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Leeds v. Sun-Ray Drug Co.


filed: February 2, 1949.


Author: Goodrich

Before GOODRICH, McLAUGHLIN and O'CONNELL, Circuit Judges.

GOODRICH, Circuit Judge.

This is an action brought by husband and wife as plaintiffs to recover for injuries sustained by the wife in an accident which occurred while she was a business visitor on the defendant's premises. Mrs. Leeds entered one of the defendant's drug stores in Philadelphia accompanied by a woman friend. They started down the stairs from the first floor to the basement, the stairway and basement being a part of the premises open for the conduct of the defendant's business. As Mrs. Leeds descended the stairs with her hand on the railing she slipped and fell and suffered the injuries for which recovery is now sought.

In the District Court the plaintiffs had a verdict. But this verdict was set aside by the Trial Judge and judgment was entered for the defendant. From this judgment the plaintiffs appeal. The sole question before us is whether the case presented by the plaintiffs at the trial was sufficient to support the verdict in their favor.

Federal jurisdiction is based on diversity only and the law of Pennsylvania controls. The underlying legal principle is not open to dispute. Mrs. Leeds was a business visitor and the defendant's responsibility was for that exercise of reasonable care owed by the proprietor of premises to a business visitor. Restatement, Torts § 343 (1934); Pa. Annot. § 343 (1938). There is no suggestion of contributory negligence on the part of the plaintiffs. Was the evidence sufficient for a jury to find that the defendant had not fulfilled its duty of reasonable care to its customer?

What evidence there is may be summarized in a few sentences. When Mrs. Leeds was assisted to her feet after her fall her clothing was pretty well covered, on one side with some sort of greasy substance. It extended from head to foot. This description is given by the plaintiff herself and other witnesses. The greasy substance was not on her clothes when she came into the store. This evidence tends to show, we think, that there was a considerable amount of grease on the stairs. The presence of the grease on the stairs plus the fact that Mrs. Leeds fell are enough, we think, to permit the conclusion that there was a dangerous amount of grease on the stairs and that Mrs. Leeds slipped on it.*fn1 The conclusion is strengthened by the testimony of Mrs. Leeds that, as she sat recovering from her fall, she saw two employees clean up the steps with rags under the circumstances described below.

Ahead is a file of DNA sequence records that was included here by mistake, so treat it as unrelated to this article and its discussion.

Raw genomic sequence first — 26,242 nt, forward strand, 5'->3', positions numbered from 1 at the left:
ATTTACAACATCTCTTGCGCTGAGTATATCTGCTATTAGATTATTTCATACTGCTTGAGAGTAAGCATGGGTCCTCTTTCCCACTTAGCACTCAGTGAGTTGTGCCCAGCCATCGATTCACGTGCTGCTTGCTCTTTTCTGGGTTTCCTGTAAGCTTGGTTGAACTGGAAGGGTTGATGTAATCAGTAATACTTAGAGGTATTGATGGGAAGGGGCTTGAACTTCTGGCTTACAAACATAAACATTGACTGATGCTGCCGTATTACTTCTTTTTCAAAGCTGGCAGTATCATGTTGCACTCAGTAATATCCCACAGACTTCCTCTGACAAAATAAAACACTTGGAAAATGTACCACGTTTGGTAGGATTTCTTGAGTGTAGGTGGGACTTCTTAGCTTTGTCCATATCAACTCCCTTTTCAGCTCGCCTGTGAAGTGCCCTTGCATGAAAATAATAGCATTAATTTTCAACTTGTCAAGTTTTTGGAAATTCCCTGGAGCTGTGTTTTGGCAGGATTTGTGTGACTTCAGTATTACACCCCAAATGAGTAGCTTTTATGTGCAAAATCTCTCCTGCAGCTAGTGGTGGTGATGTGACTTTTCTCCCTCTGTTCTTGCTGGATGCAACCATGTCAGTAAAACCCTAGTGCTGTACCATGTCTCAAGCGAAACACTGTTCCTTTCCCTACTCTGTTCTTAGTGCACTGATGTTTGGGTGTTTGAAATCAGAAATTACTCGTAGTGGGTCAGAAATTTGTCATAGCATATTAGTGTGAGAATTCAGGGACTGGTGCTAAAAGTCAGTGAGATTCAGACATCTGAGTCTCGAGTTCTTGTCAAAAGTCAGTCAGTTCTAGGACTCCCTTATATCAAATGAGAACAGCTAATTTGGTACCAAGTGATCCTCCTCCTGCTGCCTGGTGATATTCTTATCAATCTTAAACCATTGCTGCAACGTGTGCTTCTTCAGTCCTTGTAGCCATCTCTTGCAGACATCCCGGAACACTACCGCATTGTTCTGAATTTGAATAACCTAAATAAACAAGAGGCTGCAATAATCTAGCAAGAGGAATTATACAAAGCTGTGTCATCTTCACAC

Is there evidence to show that the defendant knew or should have known of the dangerous condition of the steps? The evidence on this is meager. But there is testimony to the effect that someone in a supervisory capacity in the defendant's shop sent two employees, immediately after the accident, to wipe up the steps with burlap or other rags and that he was heard to say that "It should have been attended to long ago."

That is all there is that bears on the question of defendant's negligence. We think it is enough to let the plaintiffs keep the jury's verdict they won. The evidence, taken most favorably to the plaintiffs as it must be after a verdict in their favor, tends to establish the dangerous condition of the premises and knowledge thereof by the defendant through its supervisory employee.*fn2 Case authority is not very enlightening in this type of situation for fact situations vary from case to case. But the Pennsylvania cases dealing with the duty of the proprietor of business premises are quite clear, although we have not found one presenting precisely the same set of facts as the one before us here.*fn3

The judgment will be reversed and the case remanded with instructions to enter judgment for the plaintiffs on the verdict.

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